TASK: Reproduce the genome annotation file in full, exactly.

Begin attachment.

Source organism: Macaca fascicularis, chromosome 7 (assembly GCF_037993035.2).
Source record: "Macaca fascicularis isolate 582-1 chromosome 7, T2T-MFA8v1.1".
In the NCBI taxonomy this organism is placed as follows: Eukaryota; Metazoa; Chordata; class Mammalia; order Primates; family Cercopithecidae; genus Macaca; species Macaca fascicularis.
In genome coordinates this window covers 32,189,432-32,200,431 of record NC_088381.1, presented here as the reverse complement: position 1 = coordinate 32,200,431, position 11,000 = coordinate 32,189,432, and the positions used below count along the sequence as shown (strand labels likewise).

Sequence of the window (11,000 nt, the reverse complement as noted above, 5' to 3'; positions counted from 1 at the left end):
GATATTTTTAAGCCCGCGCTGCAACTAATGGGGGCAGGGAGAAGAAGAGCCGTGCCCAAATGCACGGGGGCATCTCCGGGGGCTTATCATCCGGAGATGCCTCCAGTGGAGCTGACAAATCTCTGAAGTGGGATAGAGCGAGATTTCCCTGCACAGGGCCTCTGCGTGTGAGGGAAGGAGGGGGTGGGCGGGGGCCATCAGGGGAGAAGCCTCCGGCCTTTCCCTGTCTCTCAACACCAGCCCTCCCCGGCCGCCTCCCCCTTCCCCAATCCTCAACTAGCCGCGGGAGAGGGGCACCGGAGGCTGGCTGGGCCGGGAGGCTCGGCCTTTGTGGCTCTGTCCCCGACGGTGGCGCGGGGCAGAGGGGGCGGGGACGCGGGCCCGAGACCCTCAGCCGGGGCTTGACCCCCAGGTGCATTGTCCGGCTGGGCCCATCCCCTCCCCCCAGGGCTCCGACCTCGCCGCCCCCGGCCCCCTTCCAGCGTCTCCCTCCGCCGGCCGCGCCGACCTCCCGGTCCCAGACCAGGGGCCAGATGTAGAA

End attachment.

Source organism: Macaca fascicularis, chromosome 7 (assembly GCF_037993035.2).
Source record: "Macaca fascicularis isolate 582-1 chromosome 7, T2T-MFA8v1.1".
In the NCBI taxonomy this organism is placed as follows: Eukaryota; Metazoa; Chordata; class Mammalia; order Primates; family Cercopithecidae; genus Macaca; species Macaca fascicularis.
In genome coordinates this window covers 32,189,432-32,200,431 of record NC_088381.1, presented here as the reverse complement: position 1 = coordinate 32,200,431, position 11,000 = coordinate 32,189,432, and the positions used below count along the sequence as shown (strand labels likewise).

Sequence of the window (11,000 nt, the reverse complement as noted above, 5' to 3'; positions counted from 1 at the left end):
GATATTTTTAAGCCCGCGCTGCAACTAATGGGGGCAGGGAGAAGAAGAGCCGTGCCCAAATGCACGGGGGCATCTCCGGGGGCTTATCATCCGGAGATGCCTCCAGTGGAGCTGACAAATCTCTGAAGTGGGATAGAGCGAGATTTCCCTGCACAGGGCCTCTGCGTGTGAGGGAAGGAGGGGGTGGGCGGGGGCCATCAGGGGAGAAGCCTCCGGCCTTTCCCTGTCTCTCAACACCAGCCCTCCCCGGCCGCCTCCCCCTTCCCCAATCCTCAACTAGCCGCGGGAGAGGGGCACCGGAGGCTGGCTGGGCCGGGAGGCTCGGCCTTTGTGGCTCTGTCCCCGACGGTGGCGCGGGGCAGAGGGGGCGGGGACGCGGGCCCGAGACCCTCAGCCGGGGCTTGACCCCCAGGTGCATTGTCCGGCTGGGCCCATCCCCTCCCCCCAGGGCTCCGACCTCGCCGCCCCCGGCCCCCTTCCAGCGTCTCCCTCCGCCGGCCGCGCCGACCTCCCGGTCCCAGACCAGGGGCCAGATGTAGAA